Affordable counselling and effective role models for men are just two things being considered for a South Okanagan intervention program aimed at curbing domestic violence that has received provincial funding.
The South Okanagan Victim Assistance Society has been granted $20,000 from the B.C. government to research and develop an intervention program for abusive partners who are not in the criminal justice system.
The society received the funds on behalf of the South Okanagan-Similkameen Violence in Relationships Committee — comprised of 30 health, justice and social service organizations, including the Penticton and Summerland RCMP detachments and victim services — which is devoted to increasing the community’s response to domestic violence.
“The project … is looking at having men involved in ending the violence against women. This is not a women’s issue. It’s a social issue,” said Eleanor Summer, the executive director of the South Okanagan Women in Need Society and a VIR committee member.
She said the “multi-faceted” project will first address the service gap facing men who recognize they need help.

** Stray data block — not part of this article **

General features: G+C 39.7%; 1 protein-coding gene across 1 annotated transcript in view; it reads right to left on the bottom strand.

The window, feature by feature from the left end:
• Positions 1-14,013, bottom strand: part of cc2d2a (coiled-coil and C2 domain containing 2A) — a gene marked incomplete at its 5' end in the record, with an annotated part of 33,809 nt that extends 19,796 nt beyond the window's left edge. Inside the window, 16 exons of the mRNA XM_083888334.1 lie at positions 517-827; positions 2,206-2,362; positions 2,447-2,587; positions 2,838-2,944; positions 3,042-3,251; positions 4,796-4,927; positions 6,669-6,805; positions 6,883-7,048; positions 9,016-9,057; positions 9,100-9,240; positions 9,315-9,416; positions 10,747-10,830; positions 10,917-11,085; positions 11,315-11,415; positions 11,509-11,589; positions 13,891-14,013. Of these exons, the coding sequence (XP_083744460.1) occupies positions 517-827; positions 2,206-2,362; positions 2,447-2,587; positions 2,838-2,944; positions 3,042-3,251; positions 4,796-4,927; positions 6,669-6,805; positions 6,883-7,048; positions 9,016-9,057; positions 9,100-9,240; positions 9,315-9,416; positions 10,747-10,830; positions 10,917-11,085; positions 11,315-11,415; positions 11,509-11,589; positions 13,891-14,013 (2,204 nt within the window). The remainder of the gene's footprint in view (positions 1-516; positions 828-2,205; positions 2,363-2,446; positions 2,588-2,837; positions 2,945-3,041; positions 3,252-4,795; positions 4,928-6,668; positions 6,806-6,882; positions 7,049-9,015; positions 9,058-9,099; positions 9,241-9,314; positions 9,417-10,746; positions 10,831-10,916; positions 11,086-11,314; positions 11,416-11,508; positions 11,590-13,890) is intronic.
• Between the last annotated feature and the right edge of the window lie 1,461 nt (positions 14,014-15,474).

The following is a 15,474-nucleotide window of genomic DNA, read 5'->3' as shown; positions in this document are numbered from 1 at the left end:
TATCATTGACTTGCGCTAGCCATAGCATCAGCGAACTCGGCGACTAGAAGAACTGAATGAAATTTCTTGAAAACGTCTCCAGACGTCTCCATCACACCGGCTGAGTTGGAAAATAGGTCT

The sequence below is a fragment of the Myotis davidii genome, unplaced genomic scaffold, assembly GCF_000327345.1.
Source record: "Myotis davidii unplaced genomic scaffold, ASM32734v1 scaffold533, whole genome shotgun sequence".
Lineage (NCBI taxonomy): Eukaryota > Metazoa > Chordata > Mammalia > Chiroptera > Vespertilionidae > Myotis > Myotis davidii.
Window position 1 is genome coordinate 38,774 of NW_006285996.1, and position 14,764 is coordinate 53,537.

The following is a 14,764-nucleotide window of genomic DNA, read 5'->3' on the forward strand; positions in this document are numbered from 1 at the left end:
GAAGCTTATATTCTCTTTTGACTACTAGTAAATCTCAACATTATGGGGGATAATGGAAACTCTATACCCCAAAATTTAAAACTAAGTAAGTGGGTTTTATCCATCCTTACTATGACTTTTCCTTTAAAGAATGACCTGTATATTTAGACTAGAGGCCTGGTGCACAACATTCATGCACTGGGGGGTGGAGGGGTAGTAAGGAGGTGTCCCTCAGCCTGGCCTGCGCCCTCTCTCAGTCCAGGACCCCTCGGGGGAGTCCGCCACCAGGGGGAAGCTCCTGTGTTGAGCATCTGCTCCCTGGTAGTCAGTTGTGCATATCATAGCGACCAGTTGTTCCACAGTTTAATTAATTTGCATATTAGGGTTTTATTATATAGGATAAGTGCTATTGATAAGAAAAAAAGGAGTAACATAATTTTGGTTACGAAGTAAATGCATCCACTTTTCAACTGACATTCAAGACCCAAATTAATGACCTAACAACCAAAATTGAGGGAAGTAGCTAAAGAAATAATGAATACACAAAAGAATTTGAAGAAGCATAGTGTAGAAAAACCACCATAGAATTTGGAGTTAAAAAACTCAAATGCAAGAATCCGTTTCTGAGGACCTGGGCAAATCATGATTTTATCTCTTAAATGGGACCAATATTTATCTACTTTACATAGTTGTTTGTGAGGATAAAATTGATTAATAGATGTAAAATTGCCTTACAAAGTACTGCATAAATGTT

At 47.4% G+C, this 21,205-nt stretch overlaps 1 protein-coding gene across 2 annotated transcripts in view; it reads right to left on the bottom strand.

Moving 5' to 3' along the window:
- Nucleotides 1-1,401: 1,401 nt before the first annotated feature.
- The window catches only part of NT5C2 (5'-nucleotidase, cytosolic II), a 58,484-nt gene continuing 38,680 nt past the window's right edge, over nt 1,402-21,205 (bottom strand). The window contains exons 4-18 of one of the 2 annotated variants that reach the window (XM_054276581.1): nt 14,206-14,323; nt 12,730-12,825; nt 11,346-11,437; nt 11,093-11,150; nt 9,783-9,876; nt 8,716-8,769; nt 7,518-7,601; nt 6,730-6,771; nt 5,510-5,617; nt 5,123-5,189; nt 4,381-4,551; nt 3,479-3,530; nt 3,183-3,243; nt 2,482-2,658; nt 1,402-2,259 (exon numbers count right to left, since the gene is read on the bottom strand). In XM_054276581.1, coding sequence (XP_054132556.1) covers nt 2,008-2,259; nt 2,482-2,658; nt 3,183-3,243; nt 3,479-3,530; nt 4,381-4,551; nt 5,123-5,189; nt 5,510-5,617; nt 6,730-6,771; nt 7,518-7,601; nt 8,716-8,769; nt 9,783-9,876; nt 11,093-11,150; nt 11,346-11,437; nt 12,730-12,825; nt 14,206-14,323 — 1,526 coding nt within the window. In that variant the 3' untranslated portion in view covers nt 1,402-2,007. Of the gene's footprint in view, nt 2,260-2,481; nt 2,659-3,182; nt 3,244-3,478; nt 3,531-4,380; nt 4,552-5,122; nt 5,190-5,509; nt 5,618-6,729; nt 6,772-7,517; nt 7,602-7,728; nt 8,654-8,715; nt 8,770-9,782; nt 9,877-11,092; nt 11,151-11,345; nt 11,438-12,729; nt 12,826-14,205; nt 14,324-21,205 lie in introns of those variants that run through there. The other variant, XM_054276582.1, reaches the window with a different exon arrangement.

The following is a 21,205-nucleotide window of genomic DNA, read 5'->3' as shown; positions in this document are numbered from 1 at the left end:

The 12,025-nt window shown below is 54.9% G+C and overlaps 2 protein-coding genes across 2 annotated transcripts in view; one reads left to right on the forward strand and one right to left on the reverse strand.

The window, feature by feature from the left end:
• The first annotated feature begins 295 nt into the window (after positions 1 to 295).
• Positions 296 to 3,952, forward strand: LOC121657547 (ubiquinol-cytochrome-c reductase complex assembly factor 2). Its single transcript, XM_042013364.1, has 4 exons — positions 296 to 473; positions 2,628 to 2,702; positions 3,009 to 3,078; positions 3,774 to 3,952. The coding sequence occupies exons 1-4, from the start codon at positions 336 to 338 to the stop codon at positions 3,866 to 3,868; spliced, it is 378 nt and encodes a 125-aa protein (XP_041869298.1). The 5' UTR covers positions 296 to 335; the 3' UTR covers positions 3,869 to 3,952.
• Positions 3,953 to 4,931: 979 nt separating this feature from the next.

“One of the areas that has been identified as needed already is access to free or low-cost counselling services for men who want to change their behaviour before it gets out of hand,” Summer explained. “That doesn’t exist right now. If you’ve got money, you can pay for it. But if you don’t, there’s little available for men who feel themselves getting out of control.”
Secondly, the committee wants to tap “emotionally healthy men” in the community to model positive behaviour to others to learn how to resolve conflict peacefully.
“If no one tells you you’re doing something wrong, you don’t know you’re doing something wrong,” Summer said. “We’re asking our brothers, uncles, partners to get involved in helping solve this social problem.”
The committee will also strive to compile the reasons why men use violence as a way of solving conflict and find ways to address those, she added.
A VIR subcommittee will begin researching existing program models for proactive outreach on how best to support and educate abusive partners. A survey will also be developed to give to service providers and clients to understand the needs of those in Penticton, Summerland, Princeton, Keremeos, Oliver and Osoyoos.